For some reason, as of 9:00PM today (March 4, 2013) I still don't see any data up, even though the change to the crontab was made on February 28. Even more bizarre is the fact that data is present for March 1-3. Perhaps some error was introduced into the code somehow, or I don't understand how crontab does its job. I will look into this now.
Once I fix the above problem, I will begin refactoring the code into different well-documented classes.
[Rana, Jenne, Manasa]
We looked at the I vs. Q separation in several of the Refl PDs, while driving the PRM, while the PRMI was locked on sidebands.
For REFL 55, we adjusted the demod phase to try to minimize the peak in the Q signal, and were only able to get it to be about 1/10th the size of the I peak. This is not good, since it should be more like 1/100, at least.
For both REFL 11 and REFL 165, we were able to get the Q peaks to less than 1/100 of the I peak height.
We changed the REFL55 phase from 17 to 16, and the REFL165 phase from -160.5 to -162.5.
Since we believed that we had done a good job of setting the demod phase for REFL165, we used it to also check the balance of BS/PRM for MICH locking. I drove the BS with an arbitrary number (0.5), which creates a peak in the I phase of REFL165, and then I put in a drive on the PRM and tweaked it around until that peak was minimized. I came up with the same ratio as Koji had last Friday: BS=0.5, PRM=-0.2625. (The old ratio we were using, up until ~December when we started locking MICH with the ITMs, was BS=0.5, PRM=-0.267).
Also, while we were locked using REFL55 I&Q, we noticed that the other REFL PDs had lots of broadband noise in their I signals, as if some noise in the REFL55 diode is being injected into the PRM, that we are then seeing in the other PDs.
Some checks that we need to do:
* Inject a calibration line, set all the peak heights equal, and look at the noise floors of each PD.
* Use the calibration line to calibrate the PDs (especially REFL165) into meters, so that we know that it's noise is low enough to hold the PRC through the CARM offset reduction.
* Check out the state of the transmission QPDs - what is their noise, and is it good enough to use for holding the arms after we transition from green beatnote locking? Does the whitening switching do anything? What is the state of the whitening?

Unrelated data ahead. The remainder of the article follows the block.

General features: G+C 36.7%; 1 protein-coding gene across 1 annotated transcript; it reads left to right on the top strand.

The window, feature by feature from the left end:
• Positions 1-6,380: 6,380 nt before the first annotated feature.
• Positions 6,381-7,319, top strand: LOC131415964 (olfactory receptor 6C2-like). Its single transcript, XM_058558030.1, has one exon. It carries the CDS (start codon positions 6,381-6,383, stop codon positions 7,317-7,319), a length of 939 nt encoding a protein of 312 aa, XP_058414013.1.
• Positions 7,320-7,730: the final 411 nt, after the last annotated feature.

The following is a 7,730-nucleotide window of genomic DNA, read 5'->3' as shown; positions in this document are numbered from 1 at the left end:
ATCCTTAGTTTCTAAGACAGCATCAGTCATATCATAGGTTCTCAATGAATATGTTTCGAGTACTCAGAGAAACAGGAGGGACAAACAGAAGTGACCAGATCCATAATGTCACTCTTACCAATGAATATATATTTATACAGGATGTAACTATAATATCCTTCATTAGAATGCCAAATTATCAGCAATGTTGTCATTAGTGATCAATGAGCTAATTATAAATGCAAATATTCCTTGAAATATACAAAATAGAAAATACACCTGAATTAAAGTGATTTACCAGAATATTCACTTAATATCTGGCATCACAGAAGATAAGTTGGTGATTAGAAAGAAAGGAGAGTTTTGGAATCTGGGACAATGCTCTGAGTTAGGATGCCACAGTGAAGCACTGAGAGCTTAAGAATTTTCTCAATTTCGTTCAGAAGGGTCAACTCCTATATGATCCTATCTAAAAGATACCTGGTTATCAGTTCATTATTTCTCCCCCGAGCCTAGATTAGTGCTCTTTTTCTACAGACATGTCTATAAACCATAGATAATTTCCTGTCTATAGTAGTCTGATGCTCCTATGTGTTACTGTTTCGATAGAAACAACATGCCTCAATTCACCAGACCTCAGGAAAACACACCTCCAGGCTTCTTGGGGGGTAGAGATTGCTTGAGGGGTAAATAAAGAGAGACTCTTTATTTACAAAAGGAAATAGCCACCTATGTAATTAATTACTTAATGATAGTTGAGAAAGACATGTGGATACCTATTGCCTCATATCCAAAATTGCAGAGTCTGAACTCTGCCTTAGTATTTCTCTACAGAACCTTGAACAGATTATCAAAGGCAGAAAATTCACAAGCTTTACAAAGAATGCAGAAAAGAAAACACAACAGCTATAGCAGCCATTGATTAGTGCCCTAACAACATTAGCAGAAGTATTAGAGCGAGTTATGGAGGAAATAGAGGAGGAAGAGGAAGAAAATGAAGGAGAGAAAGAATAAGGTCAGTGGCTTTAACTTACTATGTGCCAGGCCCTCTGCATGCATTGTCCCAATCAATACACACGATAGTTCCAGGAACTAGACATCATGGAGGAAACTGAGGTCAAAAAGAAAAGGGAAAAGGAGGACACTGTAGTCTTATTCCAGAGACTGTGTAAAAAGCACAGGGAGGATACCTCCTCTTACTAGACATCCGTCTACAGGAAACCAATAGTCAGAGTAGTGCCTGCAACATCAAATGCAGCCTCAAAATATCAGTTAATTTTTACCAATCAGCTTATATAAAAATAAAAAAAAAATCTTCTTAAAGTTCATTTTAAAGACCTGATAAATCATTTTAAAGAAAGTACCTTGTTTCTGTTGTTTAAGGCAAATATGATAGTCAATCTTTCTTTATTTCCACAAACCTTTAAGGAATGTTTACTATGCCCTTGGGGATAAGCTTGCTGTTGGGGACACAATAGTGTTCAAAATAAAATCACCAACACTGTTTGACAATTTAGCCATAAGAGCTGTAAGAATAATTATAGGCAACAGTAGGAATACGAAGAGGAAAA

The following will be a stream-of-consciousness, approximately chronological story of my last hour or so of looking at screens....
In the old OAF days, we used to bypass the analog dewhitening in the coil driver path, using the XYCOMS. See, ex. elog 2548.
I began to wonder if we needed to do the same thing now. I checked several optics, to see how the switching works.
For the whitening on the OSEM sensor input, FM1 is linked to the Contec binary I/O. FM1 is the inverse whitening filter. Turn it on, and the analog whitening is on (bit in the binary I/O screen turns red). Turn it off, and the analog whitening is bypassed (bit in the binary I/O screen turns gray). Good. Makes sense. Either way, the net transfer function is flat.
The dewhitening is not so simple. In FM9 of the Coil Output filter bank, we have "SimDW", and in FM10, we have "InvDW". Clicking SimDW on makes the bit in the binary I/O screen gray (off?), while clicking it off makes it red (on?). Clicking InvDW does nothing to the I/O bits. So. I think that for dewhitening, the InvDW is always supposed to be on, and you either have Simulated DW, or analog DW enabled, so that either way your transfer function is flat. Fine. I don't know why we don't just tie the analog to the InvDW filter module, and delete the SimDW, but I'm sure there's a reason.